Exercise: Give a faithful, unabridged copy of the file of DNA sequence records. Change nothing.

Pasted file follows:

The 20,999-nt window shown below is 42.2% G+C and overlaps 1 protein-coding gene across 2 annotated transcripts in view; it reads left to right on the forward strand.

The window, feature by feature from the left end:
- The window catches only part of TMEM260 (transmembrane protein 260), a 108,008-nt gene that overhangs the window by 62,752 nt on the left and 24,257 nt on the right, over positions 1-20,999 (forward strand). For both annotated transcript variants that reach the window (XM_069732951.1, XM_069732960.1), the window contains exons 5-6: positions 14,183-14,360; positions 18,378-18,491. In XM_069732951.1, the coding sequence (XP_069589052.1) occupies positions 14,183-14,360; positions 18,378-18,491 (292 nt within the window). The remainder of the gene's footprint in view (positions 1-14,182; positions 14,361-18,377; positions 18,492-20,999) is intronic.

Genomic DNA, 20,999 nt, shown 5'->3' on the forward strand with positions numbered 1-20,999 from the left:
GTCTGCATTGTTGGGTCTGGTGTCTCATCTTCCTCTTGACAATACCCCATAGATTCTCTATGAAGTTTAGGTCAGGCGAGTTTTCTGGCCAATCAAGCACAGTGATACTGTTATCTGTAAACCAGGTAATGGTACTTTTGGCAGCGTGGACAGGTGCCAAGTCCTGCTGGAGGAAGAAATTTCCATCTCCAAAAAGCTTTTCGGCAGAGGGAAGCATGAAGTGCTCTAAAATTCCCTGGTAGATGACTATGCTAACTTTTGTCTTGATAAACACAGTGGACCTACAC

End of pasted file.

The 20,999-nt window shown below is 42.2% G+C and overlaps 1 protein-coding gene across 2 annotated transcripts in view; it reads left to right on the forward strand.

The window, feature by feature from the left end:
- The window catches only part of TMEM260 (transmembrane protein 260), a 108,008-nt gene that overhangs the window by 62,752 nt on the left and 24,257 nt on the right, over positions 1-20,999 (forward strand). For both annotated transcript variants that reach the window (XM_069732951.1, XM_069732960.1), the window contains exons 5-6: positions 14,183-14,360; positions 18,378-18,491. In XM_069732951.1, the coding sequence (XP_069589052.1) occupies positions 14,183-14,360; positions 18,378-18,491 (292 nt within the window). The remainder of the gene's footprint in view (positions 1-14,182; positions 14,361-18,377; positions 18,492-20,999) is intronic.

Genomic DNA, 20,999 nt, shown 5'->3' on the forward strand with positions numbered 1-20,999 from the left:
GTCTGCATTGTTGGGTCTGGTGTCTCATCTTCCTCTTGACAATACCCCATAGATTCTCTATGAAGTTTAGGTCAGGCGAGTTTTCTGGCCAATCAAGCACAGTGATACTGTTATCTGTAAACCAGGTAATGGTACTTTTGGCAGCGTGGACAGGTGCCAAGTCCTGCTGGAGGAAGAAATTTCCATCTCCAAAAAGCTTTTCGGCAGAGGGAAGCATGAAGTGCTCTAAAATTCCCTGGTAGATGACTATGCTAACTTTTGTCTTGATAAACACAGTGGACCTACAC